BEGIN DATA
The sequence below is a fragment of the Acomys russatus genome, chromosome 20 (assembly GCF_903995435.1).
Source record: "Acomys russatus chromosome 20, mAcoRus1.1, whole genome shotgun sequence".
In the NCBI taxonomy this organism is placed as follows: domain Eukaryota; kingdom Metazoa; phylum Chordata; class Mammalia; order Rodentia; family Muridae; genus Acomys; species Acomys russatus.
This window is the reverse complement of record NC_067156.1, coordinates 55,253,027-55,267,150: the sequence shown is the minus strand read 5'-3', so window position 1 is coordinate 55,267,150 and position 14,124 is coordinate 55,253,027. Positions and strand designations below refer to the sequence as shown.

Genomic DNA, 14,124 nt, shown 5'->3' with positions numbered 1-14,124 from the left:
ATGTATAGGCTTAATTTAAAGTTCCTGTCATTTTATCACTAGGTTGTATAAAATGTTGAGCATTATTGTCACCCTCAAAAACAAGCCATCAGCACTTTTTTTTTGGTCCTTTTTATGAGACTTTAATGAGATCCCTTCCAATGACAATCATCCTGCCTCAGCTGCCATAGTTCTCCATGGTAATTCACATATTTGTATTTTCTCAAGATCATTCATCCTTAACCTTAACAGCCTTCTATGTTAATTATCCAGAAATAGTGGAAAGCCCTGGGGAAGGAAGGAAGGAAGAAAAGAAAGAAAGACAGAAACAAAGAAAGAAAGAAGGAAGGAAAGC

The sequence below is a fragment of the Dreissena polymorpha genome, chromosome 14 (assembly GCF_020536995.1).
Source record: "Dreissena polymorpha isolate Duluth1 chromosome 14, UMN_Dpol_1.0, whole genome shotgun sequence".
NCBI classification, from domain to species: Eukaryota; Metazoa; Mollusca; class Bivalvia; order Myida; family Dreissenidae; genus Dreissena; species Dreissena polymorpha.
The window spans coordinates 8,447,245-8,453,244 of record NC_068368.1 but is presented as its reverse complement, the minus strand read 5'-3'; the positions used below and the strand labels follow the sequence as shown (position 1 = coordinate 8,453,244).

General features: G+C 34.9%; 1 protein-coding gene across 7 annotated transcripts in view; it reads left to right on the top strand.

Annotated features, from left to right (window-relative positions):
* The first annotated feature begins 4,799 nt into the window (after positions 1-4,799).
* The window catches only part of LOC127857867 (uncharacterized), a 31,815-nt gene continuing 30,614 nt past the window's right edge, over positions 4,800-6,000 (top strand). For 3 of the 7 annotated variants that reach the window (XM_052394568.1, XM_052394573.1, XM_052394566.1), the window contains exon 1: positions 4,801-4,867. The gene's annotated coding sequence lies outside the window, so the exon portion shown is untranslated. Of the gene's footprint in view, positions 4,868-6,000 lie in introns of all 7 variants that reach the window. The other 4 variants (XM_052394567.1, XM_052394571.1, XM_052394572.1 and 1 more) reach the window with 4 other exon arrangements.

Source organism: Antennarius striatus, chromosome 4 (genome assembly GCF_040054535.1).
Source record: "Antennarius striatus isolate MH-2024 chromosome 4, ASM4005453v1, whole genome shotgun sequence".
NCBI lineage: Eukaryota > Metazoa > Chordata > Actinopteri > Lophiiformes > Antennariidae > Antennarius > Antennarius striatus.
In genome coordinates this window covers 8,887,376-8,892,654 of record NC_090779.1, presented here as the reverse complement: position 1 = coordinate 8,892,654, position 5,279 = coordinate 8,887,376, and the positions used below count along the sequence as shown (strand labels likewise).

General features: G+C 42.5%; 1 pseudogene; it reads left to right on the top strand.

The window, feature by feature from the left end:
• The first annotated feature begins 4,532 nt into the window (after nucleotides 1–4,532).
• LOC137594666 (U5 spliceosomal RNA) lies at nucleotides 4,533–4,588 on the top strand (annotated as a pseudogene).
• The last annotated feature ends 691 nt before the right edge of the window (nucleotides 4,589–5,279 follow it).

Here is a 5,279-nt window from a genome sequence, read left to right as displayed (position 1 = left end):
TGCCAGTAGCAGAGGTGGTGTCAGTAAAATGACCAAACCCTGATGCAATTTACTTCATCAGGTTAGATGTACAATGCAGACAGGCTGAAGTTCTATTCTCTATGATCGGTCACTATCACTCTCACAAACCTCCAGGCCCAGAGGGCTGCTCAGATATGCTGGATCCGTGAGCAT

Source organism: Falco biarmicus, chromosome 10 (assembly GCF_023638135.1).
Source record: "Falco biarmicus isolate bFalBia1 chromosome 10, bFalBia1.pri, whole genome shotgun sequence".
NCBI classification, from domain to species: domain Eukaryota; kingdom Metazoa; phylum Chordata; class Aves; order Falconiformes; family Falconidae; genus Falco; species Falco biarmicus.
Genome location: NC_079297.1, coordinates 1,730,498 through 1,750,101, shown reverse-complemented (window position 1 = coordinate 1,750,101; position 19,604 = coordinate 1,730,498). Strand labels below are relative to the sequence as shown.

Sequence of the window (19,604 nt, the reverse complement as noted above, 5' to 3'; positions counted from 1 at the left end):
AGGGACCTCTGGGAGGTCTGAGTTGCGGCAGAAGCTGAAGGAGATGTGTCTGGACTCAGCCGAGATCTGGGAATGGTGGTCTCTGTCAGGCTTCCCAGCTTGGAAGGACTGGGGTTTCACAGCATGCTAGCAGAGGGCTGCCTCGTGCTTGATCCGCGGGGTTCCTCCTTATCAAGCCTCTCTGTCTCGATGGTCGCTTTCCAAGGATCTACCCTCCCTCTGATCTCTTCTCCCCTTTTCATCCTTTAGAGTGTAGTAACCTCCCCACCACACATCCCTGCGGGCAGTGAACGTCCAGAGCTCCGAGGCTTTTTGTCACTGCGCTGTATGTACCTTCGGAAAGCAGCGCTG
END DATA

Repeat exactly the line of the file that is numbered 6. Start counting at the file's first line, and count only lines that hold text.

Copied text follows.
ATGTATAGGCTTAATTTAAAGTTCCTGTCATTTTATCACTAGGTTGTATAAAATGTTGAGCATTATTGTCACCCTCAAAAACAAGCCATCAGCACTTTTTTTTTGGTCCTTTTTATGAGACTTTAATGAGATCCCTTCCAATGACAATCATCCTGCCTCAGCTGCCATAGTTCTCCATGGTAATTCACATATTTGTATTTTCTCAAGATCATTCATCCTTAACCTTAACAGCCTTCTATGTTAATTATCCAGAAATAGTGGAAAGCCCTGGGGAAGGAAGGAAGGAAGAAAAGAAAGAAAGACAGAAACAAAGAAAGAAAGAAGGAAGGAAAGC